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they are under no apprehensions from these reports for the safety of their country. They further add from Brussels, that they have good authority for believing that the French troops under the conduct of the Marshal de Bezons are retiring out of Spain.
N° 37. TUESDAY, JULY 5, 1709.
By Mrs. JENNY DISTAFF, Half-sister to
Quicquid agunt bomines
nostri est farrago libelli.
JUV. Sat. I. 85, 86.
Whate'er men do, or say, or think, or dream,
White's Chocolate-house, July 2.
may be thought very unaccountable, that I, who can never be supposed to go to White's, should pretend to talk to you of matters proper for, or in the style of, that place. But though I never visit these public haunts, I converse with those who do; and, for all they pretend so much to the contrary, they are as talkative as our sex, and as much at a loss to entertain the present company, without sacrificing the last, as we ourselves. This reflection has led me into the consideration of the use of speech; and made me look over, in my memory, all my acquaintance of both sexes, to know to which I may more justly impute the sin of superfluous discourse in regard to conversation, without entering into it, as it respects religion.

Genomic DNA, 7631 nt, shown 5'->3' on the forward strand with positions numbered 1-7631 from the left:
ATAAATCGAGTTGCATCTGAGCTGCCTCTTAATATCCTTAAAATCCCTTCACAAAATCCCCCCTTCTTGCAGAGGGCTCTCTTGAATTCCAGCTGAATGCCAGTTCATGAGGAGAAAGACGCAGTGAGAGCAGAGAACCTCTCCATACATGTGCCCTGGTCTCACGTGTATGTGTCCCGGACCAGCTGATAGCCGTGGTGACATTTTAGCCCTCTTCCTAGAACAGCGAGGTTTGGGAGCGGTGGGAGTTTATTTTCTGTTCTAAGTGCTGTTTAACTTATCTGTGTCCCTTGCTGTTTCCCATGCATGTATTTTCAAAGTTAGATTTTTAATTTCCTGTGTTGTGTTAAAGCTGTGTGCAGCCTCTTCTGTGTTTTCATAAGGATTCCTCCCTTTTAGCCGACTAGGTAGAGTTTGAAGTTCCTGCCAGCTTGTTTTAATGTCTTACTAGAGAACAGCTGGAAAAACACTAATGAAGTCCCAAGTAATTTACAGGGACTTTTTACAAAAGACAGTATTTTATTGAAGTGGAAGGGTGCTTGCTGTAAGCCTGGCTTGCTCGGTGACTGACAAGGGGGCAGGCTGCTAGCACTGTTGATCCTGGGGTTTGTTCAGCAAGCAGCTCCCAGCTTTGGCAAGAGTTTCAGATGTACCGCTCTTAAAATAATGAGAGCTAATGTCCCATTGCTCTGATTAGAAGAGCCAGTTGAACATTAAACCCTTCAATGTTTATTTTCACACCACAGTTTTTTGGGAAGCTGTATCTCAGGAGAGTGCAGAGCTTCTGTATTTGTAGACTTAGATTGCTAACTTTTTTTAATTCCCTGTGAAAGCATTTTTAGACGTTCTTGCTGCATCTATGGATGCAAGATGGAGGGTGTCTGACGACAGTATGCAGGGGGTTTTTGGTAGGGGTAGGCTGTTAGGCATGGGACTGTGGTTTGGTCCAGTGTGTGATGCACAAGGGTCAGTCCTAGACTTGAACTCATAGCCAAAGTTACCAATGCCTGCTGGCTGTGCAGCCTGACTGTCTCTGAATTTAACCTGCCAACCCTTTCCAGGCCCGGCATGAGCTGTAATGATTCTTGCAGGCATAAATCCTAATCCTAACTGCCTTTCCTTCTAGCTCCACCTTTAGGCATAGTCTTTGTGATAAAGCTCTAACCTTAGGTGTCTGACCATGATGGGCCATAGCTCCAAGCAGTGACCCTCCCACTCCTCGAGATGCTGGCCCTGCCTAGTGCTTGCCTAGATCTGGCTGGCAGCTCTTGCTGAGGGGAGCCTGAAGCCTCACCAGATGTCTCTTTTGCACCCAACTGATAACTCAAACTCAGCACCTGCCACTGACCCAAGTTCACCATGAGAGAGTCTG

I foresee, my acquaintance will immediately, upon starting this subject, ask me, how I shall celebrate Mrs. Alse Copswood, the Yorkshire huntress, who is come to town lately, and moves as if she were on her nag, and going to take a five-bar gate; and is as loud as if she were following her dogs? I can easily answer that; for, she is as soft as Damon, in comparison of her brotherin-law, Tom Bellfrey, who is the most accomplished 'man in this kingdom for all gentleman-like activities and accomplishments. It is allowed, that he is a professed enemy to the Italian performers in musick but then, for our own native manner, according to the customs and known usages of our island, he is to be preferred, for the generality of the pleasure he bestows, much before those fellows, though they sing to full theatres for, what is a theatrical voice to that of a fox-hunter? I have been at a musical entertainment in an open field, where it amazed me to hear to what pitches the chief masters would reach. There was a meeting near our seat in Staffordshire, and the most eminent of all the counties of England were at it. How wonderful was the harmony between men and dogs! Robin Cartail of Bucks was to answer to Jowler; Mr. Tinbreast of Cornwall was appointed to open with Sweetlips; and Beau Slimber, a Londoner, undertook to keep up with Trips, a whelp just set in; Tom Bellfrey and Ringwood were coupled together, to fill the cry on all occasions, and be in at the death of the fox, hare, or stag, for which both the dog and the man were excellently suited, and loved one another, and were as much together, as Banister and King. When Jowler first alarmed the field, Cartail repeated every note; Sweetlips's treble succeeded, and shook the wood; Tinbreast echoed a quarter of a mile beyond it. We were